He called on Timorese to put the past behind and criticized those who continued to call for an international tribunal for Indonesians who had perpetrated the ugly violence in the wake of the Aug. 31, 1999, referendum. Mindful that the demands came mostly from the West, he asked why there were no similar demands for the carpet-bombing in Vietnam and Cambodia in the 1970s, or in the aftermath of the collapse of the apartheid regime in South Africa.


Ramos-Horta is continuing the good neighbor policy started by his predecessor and Timor Leste’s first president Xanana Gusmao. He saw the completion of the work of the joint Commission for Truth and Friendship last year that agreed the two neighboring countries would look to the future and not be beholden by the bloody past.


Does this mean Indonesia is off the hook? Perhaps, but in the absence of any formal closure, the human rights violations will likely continue to haunt us prevent Indonesia from becoming the civil nation that President Susilo Bambang Yudhoyono referred to recently when he talked about a new vision of Indonesia for 2025.


Any investigation into the human rights abuses carried out by Indonesian officials in Timor Leste and elsewhere in the country should be an initiative by Indonesia, and not come at the behest or pressure from outside. We owe this to ourselves if only to clear our conscience.


Now a free and democratic country, the culture of impunity remains strong, raising serious doubts about our leaders’ commitment to human rights.


The perpetrators of the violence in Timor Leste and elsewhere in Indonesia during the Soeharto regime are still roaming free. Two former Army generals with dubious human rights track records now lead minority political parties in the House of Representatives. It was just as well that they did not win the recent presidential election, for that would put Indonesia in a very awkward position.


Timor Leste is fortunate to have truly great statesmen like Ramos-Horta and Gusmao. Statesmanship will remain in short supply among Indonesian leaders for as long as we continue to let human rights violations go unpunished. While our leaders are busy talking the talk at international forums, we are certainly not walking the human rights walk.








Eighty students of a high school in Henan province are confirmed to have contracted the A(H1N1) influenza. Another 26 infections were reported from a school in Gansu province.


As has been true since April, when the virus was first found on the mainland, responses have been swift and effective. Given the less-than-serious consequences to date, infections hardly make news nowadays.


That community-level infections re-emerge after a relative low during the summer vacation, however, is a worrisome reminder that the epidemic may have never been on the decline as many have taken for granted. We hope the new school term begins with less headlines screaming about H1N1. Yet cases of the Henan and Gansu schools alert us to the very opposite.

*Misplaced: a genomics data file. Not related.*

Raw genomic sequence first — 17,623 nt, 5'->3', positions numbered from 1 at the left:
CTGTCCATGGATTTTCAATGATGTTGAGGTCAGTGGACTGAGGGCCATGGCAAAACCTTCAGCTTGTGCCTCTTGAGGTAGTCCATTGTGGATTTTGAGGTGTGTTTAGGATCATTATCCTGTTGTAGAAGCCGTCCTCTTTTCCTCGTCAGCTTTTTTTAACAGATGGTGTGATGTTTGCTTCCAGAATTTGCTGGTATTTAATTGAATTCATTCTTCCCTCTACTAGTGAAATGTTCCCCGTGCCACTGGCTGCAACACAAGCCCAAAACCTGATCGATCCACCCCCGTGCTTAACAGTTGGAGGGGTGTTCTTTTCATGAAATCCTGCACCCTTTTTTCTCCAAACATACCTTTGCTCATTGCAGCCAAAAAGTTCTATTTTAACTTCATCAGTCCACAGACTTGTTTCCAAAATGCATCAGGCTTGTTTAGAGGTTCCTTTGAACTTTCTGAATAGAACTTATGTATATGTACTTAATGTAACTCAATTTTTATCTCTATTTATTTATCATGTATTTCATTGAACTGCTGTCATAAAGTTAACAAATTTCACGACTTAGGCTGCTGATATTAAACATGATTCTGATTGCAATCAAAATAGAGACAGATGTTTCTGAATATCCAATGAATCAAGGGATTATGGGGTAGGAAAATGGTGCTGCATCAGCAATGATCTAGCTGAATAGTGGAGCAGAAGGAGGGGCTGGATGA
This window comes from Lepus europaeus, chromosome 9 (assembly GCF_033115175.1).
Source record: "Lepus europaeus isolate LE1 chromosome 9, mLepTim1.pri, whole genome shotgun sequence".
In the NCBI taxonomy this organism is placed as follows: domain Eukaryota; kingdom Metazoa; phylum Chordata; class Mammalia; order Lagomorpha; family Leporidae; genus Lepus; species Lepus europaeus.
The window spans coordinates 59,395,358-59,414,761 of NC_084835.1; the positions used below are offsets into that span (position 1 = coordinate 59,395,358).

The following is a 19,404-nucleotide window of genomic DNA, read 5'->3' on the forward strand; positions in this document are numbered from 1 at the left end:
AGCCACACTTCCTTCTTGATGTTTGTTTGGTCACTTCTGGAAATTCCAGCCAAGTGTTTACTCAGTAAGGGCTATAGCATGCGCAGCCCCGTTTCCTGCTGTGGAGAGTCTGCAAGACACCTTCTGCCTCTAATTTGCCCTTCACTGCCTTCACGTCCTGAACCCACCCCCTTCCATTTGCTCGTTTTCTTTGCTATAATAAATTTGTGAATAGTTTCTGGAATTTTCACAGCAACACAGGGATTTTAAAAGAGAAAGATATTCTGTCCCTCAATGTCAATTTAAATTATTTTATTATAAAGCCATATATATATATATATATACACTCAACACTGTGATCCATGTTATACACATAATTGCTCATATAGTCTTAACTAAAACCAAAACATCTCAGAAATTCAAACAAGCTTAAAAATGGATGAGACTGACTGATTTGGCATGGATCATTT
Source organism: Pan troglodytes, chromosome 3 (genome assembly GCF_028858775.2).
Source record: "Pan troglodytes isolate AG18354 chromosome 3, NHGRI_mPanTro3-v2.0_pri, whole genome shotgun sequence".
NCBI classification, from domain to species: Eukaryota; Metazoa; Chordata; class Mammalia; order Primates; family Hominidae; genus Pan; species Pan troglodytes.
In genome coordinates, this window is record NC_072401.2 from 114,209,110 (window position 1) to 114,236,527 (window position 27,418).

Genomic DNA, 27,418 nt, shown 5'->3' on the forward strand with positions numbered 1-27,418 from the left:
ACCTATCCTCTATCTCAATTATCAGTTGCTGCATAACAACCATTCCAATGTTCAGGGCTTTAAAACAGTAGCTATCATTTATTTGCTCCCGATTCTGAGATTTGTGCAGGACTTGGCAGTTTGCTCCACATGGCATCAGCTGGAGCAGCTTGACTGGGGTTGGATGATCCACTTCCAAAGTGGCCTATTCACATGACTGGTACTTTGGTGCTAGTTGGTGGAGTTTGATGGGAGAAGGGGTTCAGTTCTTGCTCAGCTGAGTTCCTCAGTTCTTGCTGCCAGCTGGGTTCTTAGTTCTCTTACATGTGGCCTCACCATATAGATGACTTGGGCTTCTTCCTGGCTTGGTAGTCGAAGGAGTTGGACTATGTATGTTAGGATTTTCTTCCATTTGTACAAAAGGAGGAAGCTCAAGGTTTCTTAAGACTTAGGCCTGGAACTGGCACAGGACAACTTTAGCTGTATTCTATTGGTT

The World Health Organization has called on countries to prepare for a new peak of H1N1 infection. Our own medical scientists have also warned of a possible new upsurge this fall.


Obviously, we are not there yet. Will there be a new case some other day? Nobody can tell. Yet what we are seeing does not seem to bode well. So, it appears increasingly imperative for us to get serious and, as some experts have suggested, prepare for the worst.


And campuses, of all levels and sizes, are the logical focus of heightened oversight. Youngsters have shown special vulnerability to the H1N1 epidemic. High mobility during the summer vacation would have exposed them further to possible sources of infection. The collective nature of campus life increases the risk of the virus spreading.


The joint decision of the ministries of education and health to highlight H1N1 influenza prevention and control in the new school term was a sensible one, and its importance is underscored by the latest cases of on-campus infection. But the two latest cases convince us that medical screening should be conducted before the virus is brought to the classroom. That is the only way to avoid canceling classes and closing entire schools. Since the virus may be here with us for an indefinite period, we have to make sure it does not cause major disruption of normal life, either on the campus or society-wide.


Since even medical scientists are still in the dark about the prospects of variation of the virus, and current research is yet to come up with vaccines that are safe and available to everybody, our best chance rests ultimately on prevention. In schools, which are among the most vulnerable to community-level spreading, timely pre-school screening may be the best way to cut off the potential chains of infection.